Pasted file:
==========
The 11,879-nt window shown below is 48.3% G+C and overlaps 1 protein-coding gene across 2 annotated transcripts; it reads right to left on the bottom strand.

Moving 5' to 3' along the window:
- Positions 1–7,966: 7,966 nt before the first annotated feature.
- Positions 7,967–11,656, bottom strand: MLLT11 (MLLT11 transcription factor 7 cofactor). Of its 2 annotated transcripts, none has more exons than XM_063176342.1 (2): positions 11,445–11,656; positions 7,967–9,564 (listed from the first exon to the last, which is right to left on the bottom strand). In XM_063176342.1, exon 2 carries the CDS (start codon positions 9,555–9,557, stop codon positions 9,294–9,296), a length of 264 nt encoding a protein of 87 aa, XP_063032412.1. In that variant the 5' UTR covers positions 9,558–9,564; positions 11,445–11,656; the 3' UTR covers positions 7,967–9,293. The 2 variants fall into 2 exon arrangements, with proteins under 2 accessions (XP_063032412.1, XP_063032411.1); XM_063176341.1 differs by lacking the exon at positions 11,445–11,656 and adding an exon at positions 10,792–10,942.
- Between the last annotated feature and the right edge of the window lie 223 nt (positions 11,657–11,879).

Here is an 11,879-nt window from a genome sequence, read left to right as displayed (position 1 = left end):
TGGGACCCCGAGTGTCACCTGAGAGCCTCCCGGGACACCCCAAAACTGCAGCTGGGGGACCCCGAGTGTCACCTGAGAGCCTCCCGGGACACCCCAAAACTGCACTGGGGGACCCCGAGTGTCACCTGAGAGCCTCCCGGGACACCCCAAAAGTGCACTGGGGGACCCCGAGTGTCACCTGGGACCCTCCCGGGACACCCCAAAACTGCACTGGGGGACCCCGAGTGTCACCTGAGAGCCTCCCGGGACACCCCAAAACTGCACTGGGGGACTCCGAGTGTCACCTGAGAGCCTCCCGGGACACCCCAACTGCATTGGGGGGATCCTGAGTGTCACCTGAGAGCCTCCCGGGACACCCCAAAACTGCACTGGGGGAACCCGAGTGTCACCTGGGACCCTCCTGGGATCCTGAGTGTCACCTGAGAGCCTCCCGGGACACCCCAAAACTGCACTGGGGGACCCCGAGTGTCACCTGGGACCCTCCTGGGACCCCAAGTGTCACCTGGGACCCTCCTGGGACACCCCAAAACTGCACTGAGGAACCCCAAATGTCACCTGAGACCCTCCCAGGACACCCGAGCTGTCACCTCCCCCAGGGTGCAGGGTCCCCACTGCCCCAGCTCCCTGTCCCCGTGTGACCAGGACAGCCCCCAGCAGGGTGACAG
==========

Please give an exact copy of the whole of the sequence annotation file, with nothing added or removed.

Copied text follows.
The 11,879-nt window shown below is 48.3% G+C and overlaps 1 protein-coding gene across 2 annotated transcripts; it reads right to left on the bottom strand.

Moving 5' to 3' along the window:
- Positions 1–7,966: 7,966 nt before the first annotated feature.
- Positions 7,967–11,656, bottom strand: MLLT11 (MLLT11 transcription factor 7 cofactor). Of its 2 annotated transcripts, none has more exons than XM_063176342.1 (2): positions 11,445–11,656; positions 7,967–9,564 (listed from the first exon to the last, which is right to left on the bottom strand). In XM_063176342.1, exon 2 carries the CDS (start codon positions 9,555–9,557, stop codon positions 9,294–9,296), a length of 264 nt encoding a protein of 87 aa, XP_063032412.1. In that variant the 5' UTR covers positions 9,558–9,564; positions 11,445–11,656; the 3' UTR covers positions 7,967–9,293. The 2 variants fall into 2 exon arrangements, with proteins under 2 accessions (XP_063032412.1, XP_063032411.1); XM_063176341.1 differs by lacking the exon at positions 11,445–11,656 and adding an exon at positions 10,792–10,942.
- Between the last annotated feature and the right edge of the window lie 223 nt (positions 11,657–11,879).

Here is an 11,879-nt window from a genome sequence, read left to right as displayed (position 1 = left end):
TGGGACCCCGAGTGTCACCTGAGAGCCTCCCGGGACACCCCAAAACTGCAGCTGGGGGACCCCGAGTGTCACCTGAGAGCCTCCCGGGACACCCCAAAACTGCACTGGGGGACCCCGAGTGTCACCTGAGAGCCTCCCGGGACACCCCAAAAGTGCACTGGGGGACCCCGAGTGTCACCTGGGACCCTCCCGGGACACCCCAAAACTGCACTGGGGGACCCCGAGTGTCACCTGAGAGCCTCCCGGGACACCCCAAAACTGCACTGGGGGACTCCGAGTGTCACCTGAGAGCCTCCCGGGACACCCCAACTGCATTGGGGGGATCCTGAGTGTCACCTGAGAGCCTCCCGGGACACCCCAAAACTGCACTGGGGGAACCCGAGTGTCACCTGGGACCCTCCTGGGATCCTGAGTGTCACCTGAGAGCCTCCCGGGACACCCCAAAACTGCACTGGGGGACCCCGAGTGTCACCTGGGACCCTCCTGGGACCCCAAGTGTCACCTGGGACCCTCCTGGGACACCCCAAAACTGCACTGAGGAACCCCAAATGTCACCTGAGACCCTCCCAGGACACCCGAGCTGTCACCTCCCCCAGGGTGCAGGGTCCCCACTGCCCCAGCTCCCTGTCCCCGTGTGACCAGGACAGCCCCCAGCAGGGTGACAG